· Improving the accountability and the efficiency of public administration. Latvia has launched a reform of territorial administration aiming to improve to the governance of municipalities.

· Efforts to improve accessibility, quality and cost-effectiveness of the health system continue. However, public financing for health is set to decline as a share of GDP in 2020.

· Measures to consolidate resources for education, including the large school network, while improving quality and efficiency have been delayed. Reforms to improve vocational education and training are ongoing, but their attractiveness remains low. There are no new measures to improve provision of adult learning. Plans to develop a comprehensive skills strategy are ongoing.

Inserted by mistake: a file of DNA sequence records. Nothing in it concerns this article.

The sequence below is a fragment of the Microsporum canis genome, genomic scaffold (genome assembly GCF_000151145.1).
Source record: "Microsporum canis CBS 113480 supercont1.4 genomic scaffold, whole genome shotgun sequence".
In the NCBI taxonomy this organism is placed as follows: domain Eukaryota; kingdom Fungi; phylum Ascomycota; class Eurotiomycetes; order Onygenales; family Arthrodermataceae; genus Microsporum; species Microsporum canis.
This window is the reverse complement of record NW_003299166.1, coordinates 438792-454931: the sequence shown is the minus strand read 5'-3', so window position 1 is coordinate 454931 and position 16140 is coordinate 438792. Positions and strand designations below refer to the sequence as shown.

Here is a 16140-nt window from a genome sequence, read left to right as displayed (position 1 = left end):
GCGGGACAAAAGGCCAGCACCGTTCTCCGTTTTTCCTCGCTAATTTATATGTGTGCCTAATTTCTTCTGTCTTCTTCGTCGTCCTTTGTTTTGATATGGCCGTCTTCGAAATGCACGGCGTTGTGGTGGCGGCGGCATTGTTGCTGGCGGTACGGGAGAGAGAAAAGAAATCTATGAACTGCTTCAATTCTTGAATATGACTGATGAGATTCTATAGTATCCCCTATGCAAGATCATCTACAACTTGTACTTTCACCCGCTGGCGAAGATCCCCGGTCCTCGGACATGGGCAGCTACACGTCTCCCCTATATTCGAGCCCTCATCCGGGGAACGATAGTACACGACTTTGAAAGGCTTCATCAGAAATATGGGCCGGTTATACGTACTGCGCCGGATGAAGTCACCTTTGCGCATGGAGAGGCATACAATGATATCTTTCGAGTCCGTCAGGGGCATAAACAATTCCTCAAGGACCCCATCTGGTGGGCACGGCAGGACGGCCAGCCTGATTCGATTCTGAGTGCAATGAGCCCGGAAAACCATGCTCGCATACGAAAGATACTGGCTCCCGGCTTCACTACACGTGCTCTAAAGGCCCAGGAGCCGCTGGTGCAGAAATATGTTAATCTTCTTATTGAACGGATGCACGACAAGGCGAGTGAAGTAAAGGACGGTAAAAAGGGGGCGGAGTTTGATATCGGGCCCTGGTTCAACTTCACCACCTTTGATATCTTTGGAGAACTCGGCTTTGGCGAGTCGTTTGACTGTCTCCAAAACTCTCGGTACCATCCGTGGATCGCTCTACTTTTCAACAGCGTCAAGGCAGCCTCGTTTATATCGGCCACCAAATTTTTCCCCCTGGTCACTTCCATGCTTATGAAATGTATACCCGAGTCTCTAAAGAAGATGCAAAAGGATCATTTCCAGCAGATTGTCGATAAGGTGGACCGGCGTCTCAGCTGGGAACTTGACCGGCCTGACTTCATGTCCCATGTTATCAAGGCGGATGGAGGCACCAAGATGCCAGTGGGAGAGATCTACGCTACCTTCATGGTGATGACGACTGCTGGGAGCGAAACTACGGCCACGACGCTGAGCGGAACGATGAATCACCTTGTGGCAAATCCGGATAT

Latvia's performance on the indicators of the Social Scoreboard supporting the European Pillar of Social Rights point to a number of employment and social challenges, but also some positive outcomes. Latvia’s labour market performance has been solid in recent years. Employment levels have reached historic highs and the gender employment gap is among the lowest in the EU. Nevertheless, disparities in employment across regions and skills levels persist. In addition, growth has not been fully inclusive, as inequality remains high. The risk of poverty or social exclusion has slightly increased as the situation continues to worsen for people with disabilities, older people and the unemployed. Access to affordable healthcare is a challenge and, although self-reported unmet needs for medical care are decreasing, they remain high.